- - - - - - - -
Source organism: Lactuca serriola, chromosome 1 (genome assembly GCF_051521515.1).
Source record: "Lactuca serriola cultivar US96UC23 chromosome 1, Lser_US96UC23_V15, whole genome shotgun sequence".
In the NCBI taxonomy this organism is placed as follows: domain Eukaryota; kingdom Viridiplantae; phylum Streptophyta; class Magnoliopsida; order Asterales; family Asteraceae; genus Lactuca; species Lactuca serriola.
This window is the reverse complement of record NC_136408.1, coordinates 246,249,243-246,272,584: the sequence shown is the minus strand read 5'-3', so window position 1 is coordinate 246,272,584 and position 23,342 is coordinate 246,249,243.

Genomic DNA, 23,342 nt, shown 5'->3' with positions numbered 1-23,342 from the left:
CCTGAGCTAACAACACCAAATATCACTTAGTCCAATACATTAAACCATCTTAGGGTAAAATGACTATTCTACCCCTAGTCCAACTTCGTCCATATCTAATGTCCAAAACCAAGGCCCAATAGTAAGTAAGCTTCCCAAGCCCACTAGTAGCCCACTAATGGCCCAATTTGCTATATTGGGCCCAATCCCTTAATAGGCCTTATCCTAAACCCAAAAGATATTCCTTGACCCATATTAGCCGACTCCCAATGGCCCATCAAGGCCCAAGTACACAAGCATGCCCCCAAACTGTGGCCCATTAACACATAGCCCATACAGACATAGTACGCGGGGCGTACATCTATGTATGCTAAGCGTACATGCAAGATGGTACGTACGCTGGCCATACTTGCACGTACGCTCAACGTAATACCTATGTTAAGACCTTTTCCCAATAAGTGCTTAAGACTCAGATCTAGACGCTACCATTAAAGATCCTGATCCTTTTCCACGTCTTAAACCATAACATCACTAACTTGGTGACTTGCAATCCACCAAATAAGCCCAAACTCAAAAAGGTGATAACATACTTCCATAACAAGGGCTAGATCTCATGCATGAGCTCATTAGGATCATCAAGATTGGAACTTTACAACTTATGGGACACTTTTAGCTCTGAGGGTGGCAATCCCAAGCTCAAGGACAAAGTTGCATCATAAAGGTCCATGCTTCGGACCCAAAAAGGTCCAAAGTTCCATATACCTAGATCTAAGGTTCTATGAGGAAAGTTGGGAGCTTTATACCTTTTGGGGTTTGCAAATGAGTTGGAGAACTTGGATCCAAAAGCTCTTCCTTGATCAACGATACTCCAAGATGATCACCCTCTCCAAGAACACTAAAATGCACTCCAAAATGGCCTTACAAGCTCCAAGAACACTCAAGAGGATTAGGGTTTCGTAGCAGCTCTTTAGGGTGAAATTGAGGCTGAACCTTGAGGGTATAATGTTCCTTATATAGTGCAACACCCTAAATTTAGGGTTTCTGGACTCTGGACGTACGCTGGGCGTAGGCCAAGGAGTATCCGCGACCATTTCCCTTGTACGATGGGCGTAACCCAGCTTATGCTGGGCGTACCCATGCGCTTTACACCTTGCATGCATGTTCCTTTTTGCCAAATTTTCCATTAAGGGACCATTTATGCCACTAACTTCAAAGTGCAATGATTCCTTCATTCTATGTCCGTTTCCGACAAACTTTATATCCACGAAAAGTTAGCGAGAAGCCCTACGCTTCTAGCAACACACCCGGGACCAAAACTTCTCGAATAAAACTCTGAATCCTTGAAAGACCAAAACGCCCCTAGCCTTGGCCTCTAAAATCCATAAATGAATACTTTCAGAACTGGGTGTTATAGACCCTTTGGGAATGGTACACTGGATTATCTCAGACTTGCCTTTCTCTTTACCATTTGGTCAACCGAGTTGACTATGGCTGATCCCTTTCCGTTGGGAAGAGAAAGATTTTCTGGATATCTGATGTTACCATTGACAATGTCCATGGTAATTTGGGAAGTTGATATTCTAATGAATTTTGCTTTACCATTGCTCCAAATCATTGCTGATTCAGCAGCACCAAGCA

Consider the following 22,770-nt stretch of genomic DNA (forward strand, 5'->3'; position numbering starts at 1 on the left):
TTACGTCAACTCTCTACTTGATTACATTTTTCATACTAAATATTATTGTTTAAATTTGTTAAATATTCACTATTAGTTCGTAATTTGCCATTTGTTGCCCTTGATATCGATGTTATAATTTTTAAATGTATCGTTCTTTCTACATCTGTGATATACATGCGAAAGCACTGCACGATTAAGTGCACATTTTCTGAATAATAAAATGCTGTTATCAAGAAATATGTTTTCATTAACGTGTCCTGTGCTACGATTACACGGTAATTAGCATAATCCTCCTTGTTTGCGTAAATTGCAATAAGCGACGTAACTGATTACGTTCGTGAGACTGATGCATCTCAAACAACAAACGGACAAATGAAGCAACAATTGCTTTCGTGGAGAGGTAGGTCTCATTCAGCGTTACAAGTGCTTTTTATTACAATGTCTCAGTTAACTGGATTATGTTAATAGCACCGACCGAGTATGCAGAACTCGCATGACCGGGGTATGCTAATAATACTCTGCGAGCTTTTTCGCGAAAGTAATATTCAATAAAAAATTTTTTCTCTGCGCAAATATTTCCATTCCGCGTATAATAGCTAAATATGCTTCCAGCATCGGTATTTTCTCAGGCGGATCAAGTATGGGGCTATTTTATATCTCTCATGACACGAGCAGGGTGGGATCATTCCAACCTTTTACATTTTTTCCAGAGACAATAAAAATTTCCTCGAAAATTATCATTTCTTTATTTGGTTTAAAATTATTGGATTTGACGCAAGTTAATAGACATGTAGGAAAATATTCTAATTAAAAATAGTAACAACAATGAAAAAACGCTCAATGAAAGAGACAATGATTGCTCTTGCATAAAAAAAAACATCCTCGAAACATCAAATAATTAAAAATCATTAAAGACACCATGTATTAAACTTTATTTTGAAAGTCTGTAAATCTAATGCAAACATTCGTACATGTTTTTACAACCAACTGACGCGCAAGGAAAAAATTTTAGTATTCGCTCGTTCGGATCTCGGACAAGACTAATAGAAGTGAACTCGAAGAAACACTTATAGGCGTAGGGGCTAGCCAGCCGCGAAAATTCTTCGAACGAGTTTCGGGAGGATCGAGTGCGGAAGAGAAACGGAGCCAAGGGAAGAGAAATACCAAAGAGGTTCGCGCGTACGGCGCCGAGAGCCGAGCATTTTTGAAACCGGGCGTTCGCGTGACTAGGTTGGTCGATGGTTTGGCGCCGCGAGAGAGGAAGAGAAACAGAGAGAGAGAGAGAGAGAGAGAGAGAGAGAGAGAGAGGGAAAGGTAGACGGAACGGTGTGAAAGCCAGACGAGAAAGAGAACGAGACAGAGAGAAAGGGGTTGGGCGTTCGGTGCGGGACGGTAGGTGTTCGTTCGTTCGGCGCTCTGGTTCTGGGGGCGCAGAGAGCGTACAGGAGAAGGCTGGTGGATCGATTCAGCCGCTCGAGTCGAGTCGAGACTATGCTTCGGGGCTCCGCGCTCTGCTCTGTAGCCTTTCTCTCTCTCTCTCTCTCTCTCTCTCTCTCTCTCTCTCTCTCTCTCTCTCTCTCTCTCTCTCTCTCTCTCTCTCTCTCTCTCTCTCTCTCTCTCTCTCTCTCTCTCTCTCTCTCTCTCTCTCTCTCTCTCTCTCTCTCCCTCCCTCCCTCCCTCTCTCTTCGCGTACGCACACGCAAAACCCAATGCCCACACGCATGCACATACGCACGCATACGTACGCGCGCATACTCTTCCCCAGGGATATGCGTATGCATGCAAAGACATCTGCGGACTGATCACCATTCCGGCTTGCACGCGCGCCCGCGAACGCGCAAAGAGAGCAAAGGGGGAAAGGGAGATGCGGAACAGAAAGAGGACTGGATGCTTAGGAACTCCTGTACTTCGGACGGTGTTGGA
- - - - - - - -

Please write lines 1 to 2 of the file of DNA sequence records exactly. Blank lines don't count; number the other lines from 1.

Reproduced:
Source organism: Lactuca serriola, chromosome 1 (genome assembly GCF_051521515.1).
Source record: "Lactuca serriola cultivar US96UC23 chromosome 1, Lser_US96UC23_V15, whole genome shotgun sequence".